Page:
SAN FRANCISCO — Teenage tour guide Gloria Chan stands on a street corner in this city's bustling Chinatown and offers an unvarnished history of the community her generation knows as "C-Town."
She motions to a nearby grade school, explaining with a wince that it was founded in the 1880s as the "Oriental School," back when many San Franciscans didn't want their children associating with "Asians and Mongolians," who were thought to be dirty disease carriers.
"I'm sorry, but that upsets me," she says. "I'm Asian. And I'm very clean. I have good hygiene. How could they get away with that?"
Three times a week, the 17-year-old Chan leads a 90-minute walking tour that's equal parts personal history and social commentary. Along with a handful of fellow Chinese American teens, she offers tourists and business groups the other history of Chinatown--reciting transgressions and peccadilloes suffered by her ancestors who settled in the area 150 years ago.
With insights drawn from family stories and research, they stroll the labyrinth of Chinatown, pointing out landmarks not discussed elsewhere. And they dispel such stereotypes that area alleyways are dangerous or that all Chinese people are martial arts experts. And that Asians are a passive people afraid to fight for their rights in America.
At a cost of $8 a head, the Chinatown Alleyway Tours are part of a program sponsored by a local nonprofit organization to raise money to clean up area alleys. Through their tour-guide monologues, these interns also learn something about themselves and their culture.
In a city that's 30% Chinese--with one of the world's largest populations of Chinese-speaking residents outside China--the teens engage in a cultural tug of war.
Many are the first generation of immigrant families to feel more American than Chinese. Though their parents often don't speak English, they live in a fast-paced world of pop culture, drugs and social pressures.
Unlike many others, Diana Pang didn't have to travel to Europe or Asia to investigate her family's cultural roots. All the Bayview-area resident had to do was board a city bus to Chinatown.
"I'm undergoing an identity crisis," says the 18-year-old. "There's just this huge generation gap between me and my parents. They don't understand me. I don't understand them. This is the way I'm reaching out to them. By digging up their roots."
Started in 2001, the alleyway tours give many guides a renewed cultural identity as Chinese Americans, coordinators say.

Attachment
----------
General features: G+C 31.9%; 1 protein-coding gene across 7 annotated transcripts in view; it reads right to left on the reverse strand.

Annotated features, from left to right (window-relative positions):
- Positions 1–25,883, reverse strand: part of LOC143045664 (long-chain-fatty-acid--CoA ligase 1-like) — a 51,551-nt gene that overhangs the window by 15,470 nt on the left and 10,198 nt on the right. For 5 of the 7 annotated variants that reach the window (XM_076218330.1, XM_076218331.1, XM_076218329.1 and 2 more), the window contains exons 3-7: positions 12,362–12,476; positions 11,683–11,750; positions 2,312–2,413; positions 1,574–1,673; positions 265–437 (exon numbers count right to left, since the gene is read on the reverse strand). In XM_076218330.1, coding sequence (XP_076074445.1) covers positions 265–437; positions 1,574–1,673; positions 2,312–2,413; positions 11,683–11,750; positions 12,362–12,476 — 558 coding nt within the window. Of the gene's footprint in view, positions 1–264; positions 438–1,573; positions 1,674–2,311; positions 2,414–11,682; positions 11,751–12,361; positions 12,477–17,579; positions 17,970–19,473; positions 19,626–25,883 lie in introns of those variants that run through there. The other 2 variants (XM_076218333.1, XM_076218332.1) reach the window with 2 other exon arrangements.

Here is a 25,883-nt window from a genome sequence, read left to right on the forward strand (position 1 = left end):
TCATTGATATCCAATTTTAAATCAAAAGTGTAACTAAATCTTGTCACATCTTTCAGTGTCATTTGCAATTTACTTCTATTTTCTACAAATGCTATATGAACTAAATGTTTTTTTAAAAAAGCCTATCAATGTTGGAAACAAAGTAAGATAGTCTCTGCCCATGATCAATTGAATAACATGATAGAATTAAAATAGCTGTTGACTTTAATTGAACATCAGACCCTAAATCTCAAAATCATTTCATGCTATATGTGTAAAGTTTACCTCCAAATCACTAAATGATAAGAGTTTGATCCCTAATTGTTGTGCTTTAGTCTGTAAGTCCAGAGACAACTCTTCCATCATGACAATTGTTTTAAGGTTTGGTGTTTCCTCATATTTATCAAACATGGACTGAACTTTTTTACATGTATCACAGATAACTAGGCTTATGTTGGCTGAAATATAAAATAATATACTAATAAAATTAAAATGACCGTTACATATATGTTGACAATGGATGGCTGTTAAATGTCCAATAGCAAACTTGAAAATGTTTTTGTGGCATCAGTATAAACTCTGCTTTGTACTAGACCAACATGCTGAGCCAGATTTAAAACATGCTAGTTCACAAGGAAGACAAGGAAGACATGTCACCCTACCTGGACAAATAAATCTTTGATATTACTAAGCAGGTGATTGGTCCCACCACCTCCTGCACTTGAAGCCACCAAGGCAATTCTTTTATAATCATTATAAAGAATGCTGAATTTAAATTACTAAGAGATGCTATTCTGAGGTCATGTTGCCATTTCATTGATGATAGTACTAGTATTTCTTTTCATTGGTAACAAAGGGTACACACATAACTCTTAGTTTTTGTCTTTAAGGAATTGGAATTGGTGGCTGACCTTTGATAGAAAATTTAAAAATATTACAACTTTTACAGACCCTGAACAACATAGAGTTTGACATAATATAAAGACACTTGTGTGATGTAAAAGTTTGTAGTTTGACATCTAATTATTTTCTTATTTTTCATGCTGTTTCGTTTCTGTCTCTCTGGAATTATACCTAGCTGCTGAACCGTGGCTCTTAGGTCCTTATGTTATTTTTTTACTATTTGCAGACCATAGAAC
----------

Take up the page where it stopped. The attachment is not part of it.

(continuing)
"They see adults listening to what they have to say--their take on some uncomfortable cultural moments," says Jane Kim, an organizer for the Chinatown Community Development Center.
None of the teens or their parents live in Chinatown anymore. Although for generations many arriving immigrant families have first landed there, most eventually relocate to more upscale communities, returning only to visit relatives.
But these eight teens ignored criticism--even from Asian American friends--to return to the old neighborhood to volunteer to clean streets, care for the elderly and lead the tours.
"They've come back to embrace a community they've been taught to be ashamed of," says Kim. "For many, Chinatown has a reputation of being touristy and dirty, a place where people spit on the streets and elderly old women push you around. Their friends say, 'That's disgusting! Why would you want to walk through there?' "
Jennifer Wong was led back to Chinatown by omissions in her high school American history books. "There's wasn't one word about the social struggles faced by Asian Americans," says the 18-year-old. "Just a few lines about how the Chinese came here to build the railroad. That wasn't enough."
City officials understand such anger. "Many historic sites are important because they show the pain of the past," says San Francisco Convention and Visitors Bureau spokeswoman Laurie Anderson.
Added Rose Pak, a consultant for the Chinese Chamber of Commerce: "These kids are telling uncomfortable truths. I've gone on the commercial Chinatown tours and they're worse--all they talk about are brothels and opium dens. They make me cringe."
The alleyway tours feature a combination of polished oratory and the "ums," "likes" and "you knows" you might expect from teenagers. Meeting in Portsmouth Square, the brick and concrete public park considered the social heart of Chinatown, the tours wander through half a dozen alleyways, each of which has played a role in neighborhood history.
View From the Alley
Along the way, the guides--each of whom has an alley or two of expertise--cover the standard tourist fare: They explain how residents have long used the alleys as shortcuts to avoid the neighborhood's jampacked main drags and how each carries both an English name and one of Chinese significance. They show the spots where crowded fish markets once thrived and where women hung their bok choy out to dry.